Titleist 909H Hybrid Review

Titleist’s second generation “true hybrid” improves greatly on the first and challenges for the title “best.”

Titleist 909H HybridMy history with hybrids is a bit different than most. I still carry a 3-iron and can’t see giving it up any time soon. I generate enough swing speed and hit with the right amount of downward and sweeping action that I can hit a 3-iron just fine. This same swing tends to produce some poor results when I put a hybrid intended to replace the 3-iron in play.

As such, for years, I’ve relegated the hybrid to a spot between my 3-iron and my 3-wood. Hybrids from various makers, from about 16 to 18 degrees in loft, have occupied this slot at various times. The Titleist 503.H, more like a 2-iron than a hybrid, held the role until I moved onto the much-adored TaylorMade Rescue Dual TP. After realizing that I had a hard time keeping the ball down, I switched back to Titleist’s PT 585.H.

The 585.H was a great hybrid: it looked great, it felt great, and most importantly to me, I could adjust the trajectory to suit my needs. If it had a down-side, it’s that it was prone to the occasional snapper, as I often discovered on my home course’s long par-three seventh hole.

So when Titleist introduced the 909H, I was intrigued. As I stated in our widely read Sneak Peek, the 909H improves on the 585.H by offering progressive head sizes, shapes, offset, and CG to further optimize launch conditions across the range. A little birdie told me, too, that the tendency of the club to go left fast was reduced. I was pumped.Construction and Esthetics
The 909H, like the 585.H before it, borrows heavily from from Titleist’s fairway wood and driver lines, but takes the visual integration even further. If I’m not mistaken, the 909 line is the first Titleist line to share a visual style, name, and technology.

On the technology side, the 909H improves on the 585.H by being “progressively” better. Unlike – or at least to a greater extent – the 585.H, the 909H features a progressive head size, shape, offset, and center of gravity (CG) throughout the available lofts. The progressive features optimize the launch angle, spin, workability, and trajectory control throughout the offerings much better than with 585.H.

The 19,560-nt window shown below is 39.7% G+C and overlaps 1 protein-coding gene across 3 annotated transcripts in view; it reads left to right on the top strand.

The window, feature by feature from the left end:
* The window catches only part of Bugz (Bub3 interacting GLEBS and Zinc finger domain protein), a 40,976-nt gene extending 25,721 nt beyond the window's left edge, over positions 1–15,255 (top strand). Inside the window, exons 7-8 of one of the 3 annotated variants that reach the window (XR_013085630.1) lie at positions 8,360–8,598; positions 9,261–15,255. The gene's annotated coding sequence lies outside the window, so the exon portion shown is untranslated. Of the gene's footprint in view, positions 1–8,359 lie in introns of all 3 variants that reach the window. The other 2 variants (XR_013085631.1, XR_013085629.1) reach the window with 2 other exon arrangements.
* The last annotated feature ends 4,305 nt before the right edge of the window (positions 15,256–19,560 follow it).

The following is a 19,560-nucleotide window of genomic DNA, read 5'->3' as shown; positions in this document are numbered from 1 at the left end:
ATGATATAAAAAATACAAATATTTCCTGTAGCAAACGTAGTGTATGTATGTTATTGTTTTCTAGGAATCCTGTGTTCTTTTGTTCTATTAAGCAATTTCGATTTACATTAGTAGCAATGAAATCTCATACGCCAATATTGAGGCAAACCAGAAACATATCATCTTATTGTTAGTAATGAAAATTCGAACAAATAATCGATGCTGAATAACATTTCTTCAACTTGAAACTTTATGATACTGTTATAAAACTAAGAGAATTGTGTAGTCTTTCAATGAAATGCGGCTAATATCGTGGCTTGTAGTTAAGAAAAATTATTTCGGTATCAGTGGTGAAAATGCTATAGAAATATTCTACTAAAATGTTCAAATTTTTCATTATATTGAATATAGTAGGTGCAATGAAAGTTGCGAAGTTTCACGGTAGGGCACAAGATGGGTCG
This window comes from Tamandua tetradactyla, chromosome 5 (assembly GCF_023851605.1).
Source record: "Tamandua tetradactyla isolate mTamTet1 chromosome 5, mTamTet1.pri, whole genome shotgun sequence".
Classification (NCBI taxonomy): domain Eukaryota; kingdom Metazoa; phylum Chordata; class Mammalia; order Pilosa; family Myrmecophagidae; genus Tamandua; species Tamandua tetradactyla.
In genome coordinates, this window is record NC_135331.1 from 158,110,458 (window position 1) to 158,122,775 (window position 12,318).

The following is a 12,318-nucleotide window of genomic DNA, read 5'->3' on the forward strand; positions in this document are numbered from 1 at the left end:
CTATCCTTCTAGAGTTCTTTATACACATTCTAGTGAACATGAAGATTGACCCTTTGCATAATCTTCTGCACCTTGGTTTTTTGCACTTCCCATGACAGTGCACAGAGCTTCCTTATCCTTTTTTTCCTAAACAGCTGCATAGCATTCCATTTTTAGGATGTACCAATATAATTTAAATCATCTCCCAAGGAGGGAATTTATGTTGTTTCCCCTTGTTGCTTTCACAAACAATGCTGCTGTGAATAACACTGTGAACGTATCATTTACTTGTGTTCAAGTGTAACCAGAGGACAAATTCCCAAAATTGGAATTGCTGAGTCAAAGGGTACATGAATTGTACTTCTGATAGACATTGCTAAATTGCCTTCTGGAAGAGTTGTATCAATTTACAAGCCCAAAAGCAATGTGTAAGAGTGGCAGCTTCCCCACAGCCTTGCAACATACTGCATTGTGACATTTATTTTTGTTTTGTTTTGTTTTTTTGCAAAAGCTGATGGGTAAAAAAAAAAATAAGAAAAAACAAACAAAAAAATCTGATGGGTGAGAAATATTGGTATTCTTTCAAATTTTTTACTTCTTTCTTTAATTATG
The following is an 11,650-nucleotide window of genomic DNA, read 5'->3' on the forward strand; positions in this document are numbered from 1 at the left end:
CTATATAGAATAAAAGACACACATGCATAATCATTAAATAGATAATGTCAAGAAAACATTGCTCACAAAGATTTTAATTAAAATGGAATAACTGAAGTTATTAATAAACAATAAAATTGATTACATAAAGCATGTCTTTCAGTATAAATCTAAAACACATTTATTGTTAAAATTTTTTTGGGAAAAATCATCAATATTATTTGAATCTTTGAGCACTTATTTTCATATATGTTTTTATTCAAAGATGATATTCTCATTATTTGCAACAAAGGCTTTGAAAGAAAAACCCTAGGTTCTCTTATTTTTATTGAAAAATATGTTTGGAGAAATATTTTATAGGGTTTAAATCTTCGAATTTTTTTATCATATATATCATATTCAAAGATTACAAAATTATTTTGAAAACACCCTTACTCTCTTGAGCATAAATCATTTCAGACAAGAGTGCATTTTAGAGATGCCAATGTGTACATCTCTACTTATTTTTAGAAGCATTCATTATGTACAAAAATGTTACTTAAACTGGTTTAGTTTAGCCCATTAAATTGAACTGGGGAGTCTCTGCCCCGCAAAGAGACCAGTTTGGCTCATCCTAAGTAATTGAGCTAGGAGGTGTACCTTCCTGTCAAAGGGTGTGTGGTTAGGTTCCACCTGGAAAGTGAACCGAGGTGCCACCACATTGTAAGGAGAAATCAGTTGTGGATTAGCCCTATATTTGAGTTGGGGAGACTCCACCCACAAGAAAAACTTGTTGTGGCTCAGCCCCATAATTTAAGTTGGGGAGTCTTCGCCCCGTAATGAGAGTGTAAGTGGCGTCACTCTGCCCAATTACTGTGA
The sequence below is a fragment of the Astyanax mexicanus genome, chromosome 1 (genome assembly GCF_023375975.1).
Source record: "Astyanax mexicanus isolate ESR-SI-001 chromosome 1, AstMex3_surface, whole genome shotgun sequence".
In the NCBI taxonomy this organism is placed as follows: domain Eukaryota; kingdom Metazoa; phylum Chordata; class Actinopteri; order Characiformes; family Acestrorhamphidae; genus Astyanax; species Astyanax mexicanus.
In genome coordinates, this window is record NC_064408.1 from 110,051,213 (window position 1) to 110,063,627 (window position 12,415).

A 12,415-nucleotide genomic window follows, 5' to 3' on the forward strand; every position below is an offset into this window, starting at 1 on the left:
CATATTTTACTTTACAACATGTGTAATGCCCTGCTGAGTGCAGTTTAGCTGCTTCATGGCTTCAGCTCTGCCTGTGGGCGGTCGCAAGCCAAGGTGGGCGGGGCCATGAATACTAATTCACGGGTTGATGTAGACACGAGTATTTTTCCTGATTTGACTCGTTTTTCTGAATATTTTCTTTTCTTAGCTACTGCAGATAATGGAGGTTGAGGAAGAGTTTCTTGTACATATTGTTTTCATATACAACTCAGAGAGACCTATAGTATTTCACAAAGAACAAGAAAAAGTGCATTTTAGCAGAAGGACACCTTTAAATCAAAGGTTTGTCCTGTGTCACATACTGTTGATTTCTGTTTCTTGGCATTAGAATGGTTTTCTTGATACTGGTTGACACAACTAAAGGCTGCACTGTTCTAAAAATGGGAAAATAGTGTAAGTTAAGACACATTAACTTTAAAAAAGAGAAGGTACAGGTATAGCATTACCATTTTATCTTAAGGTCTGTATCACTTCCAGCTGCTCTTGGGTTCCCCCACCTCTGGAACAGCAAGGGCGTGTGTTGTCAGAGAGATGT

At Address
These are both the 17° models. The 909H looks squarer and a bit larger. Note the paint flecking.

That sounds like Titleist marketing talk, so what’s it mean to you? Lower lofted hybrids (like my 17° model) have a larger profile and less offset so that they match up with fairway woods. Higher lofted clubs have a smaller profile and a bit more offset to better match irons. This eases the transition into your other clubs at both ends. Every 909H has a deeper CG for added stability (and bye bye snap hooks!) and increased MOI. The head size across the lineup is slightly larger, with a longer face and a squarer, “Tour-approved profile for a more confident appearance at setup.”

The 909H’s body is made of 1704 cast stainless steel – a change from the 585.H’s softer 431 stainless steel body. The face is built with the same 455 carpenter steel. Titleist reportedly spent a fair amount of effort improving the the construction so that the ball felt as if it stayed on the face a bit longer with 909H over 585.H.

Righties and lefties can pick up 909H in lofts of 15, 17, 19, 21, and 24 degrees (lie angles 58, 58.25, 58.5, 59, and 59.5 degrees). All have a 0.5° open face and silver paint highlights. Stock shafts include the Aldila Voodoo Hybrid and the Diamana Blue 85 Hybrid. I tested a 17° model with both the Aldila Voodoo Hybrid shaft as well as the UST ProForce v2 (104g) that I had in my 585.H.